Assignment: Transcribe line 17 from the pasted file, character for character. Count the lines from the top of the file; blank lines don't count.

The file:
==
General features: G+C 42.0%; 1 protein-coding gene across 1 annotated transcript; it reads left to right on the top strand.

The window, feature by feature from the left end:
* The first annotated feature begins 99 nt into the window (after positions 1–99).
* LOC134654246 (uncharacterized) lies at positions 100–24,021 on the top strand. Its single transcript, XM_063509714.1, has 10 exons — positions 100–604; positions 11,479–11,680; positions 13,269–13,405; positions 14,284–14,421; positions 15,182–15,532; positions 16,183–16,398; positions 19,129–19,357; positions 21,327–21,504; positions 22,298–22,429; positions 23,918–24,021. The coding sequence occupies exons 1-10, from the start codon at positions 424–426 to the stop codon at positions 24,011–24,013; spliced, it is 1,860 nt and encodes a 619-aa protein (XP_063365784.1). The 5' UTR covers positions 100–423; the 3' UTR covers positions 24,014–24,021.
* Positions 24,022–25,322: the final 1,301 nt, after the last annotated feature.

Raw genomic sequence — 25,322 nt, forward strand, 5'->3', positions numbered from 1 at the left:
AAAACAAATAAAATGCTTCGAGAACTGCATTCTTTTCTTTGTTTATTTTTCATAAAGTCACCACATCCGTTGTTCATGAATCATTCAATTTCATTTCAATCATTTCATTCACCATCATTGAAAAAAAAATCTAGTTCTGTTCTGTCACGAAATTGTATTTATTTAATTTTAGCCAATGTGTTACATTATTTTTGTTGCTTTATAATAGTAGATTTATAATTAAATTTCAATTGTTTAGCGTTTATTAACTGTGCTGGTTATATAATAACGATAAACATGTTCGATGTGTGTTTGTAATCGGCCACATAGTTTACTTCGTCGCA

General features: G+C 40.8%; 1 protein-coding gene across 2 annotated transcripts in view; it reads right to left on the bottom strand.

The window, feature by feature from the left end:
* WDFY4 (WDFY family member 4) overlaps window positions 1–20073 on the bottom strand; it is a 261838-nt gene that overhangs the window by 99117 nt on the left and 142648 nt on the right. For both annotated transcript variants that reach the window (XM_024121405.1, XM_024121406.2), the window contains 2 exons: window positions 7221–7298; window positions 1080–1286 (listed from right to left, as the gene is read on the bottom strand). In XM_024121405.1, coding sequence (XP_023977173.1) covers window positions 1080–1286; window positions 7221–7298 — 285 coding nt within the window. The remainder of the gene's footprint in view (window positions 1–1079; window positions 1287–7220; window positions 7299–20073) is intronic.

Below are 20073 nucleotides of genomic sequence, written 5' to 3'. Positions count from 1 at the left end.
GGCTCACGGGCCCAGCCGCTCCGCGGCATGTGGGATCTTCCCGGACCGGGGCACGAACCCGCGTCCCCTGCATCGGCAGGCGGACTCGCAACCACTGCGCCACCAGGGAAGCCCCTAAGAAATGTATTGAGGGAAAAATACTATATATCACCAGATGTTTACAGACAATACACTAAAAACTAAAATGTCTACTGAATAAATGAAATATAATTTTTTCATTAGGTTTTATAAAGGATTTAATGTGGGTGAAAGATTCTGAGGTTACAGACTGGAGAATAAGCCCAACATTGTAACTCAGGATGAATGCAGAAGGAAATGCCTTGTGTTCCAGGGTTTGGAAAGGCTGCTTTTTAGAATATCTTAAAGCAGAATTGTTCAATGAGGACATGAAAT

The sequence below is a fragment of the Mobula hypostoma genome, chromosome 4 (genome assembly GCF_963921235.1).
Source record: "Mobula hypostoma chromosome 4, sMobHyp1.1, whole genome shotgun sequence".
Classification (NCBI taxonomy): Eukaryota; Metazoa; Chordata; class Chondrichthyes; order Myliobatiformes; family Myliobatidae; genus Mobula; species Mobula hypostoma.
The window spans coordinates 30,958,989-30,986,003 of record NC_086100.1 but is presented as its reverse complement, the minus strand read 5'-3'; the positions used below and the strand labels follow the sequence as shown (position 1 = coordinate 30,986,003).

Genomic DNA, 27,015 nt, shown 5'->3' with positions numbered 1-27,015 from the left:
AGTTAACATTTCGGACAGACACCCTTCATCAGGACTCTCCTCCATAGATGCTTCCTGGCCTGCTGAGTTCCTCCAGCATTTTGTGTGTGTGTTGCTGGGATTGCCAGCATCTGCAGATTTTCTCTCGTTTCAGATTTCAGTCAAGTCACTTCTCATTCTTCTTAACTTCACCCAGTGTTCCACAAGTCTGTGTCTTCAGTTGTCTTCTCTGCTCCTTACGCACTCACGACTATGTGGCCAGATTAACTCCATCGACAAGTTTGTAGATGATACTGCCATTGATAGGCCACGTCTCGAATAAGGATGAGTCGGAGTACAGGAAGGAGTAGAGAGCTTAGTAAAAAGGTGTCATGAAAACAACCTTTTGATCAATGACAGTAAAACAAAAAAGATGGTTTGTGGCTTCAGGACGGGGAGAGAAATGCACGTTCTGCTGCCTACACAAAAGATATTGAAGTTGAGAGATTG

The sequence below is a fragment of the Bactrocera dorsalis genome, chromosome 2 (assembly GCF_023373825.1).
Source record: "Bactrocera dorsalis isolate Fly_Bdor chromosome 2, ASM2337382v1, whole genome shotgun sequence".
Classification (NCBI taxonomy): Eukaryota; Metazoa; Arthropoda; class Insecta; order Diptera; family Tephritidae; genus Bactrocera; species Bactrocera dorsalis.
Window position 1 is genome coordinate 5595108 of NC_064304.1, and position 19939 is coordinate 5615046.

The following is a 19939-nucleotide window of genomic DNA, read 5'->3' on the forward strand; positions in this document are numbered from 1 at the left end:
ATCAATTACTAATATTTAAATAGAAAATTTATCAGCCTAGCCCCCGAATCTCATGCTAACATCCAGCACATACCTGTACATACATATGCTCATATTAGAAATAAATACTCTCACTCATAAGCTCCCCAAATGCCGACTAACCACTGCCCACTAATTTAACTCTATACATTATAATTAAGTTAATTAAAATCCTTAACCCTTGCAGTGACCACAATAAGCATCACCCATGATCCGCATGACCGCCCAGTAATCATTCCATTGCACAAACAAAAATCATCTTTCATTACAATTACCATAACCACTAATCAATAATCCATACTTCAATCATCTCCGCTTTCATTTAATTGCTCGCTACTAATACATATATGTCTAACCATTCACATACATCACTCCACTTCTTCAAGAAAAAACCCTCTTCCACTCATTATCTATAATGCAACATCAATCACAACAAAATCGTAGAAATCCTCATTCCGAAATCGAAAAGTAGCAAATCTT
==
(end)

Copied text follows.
Genomic DNA, 27,015 nt, shown 5'->3' with positions numbered 1-27,015 from the left: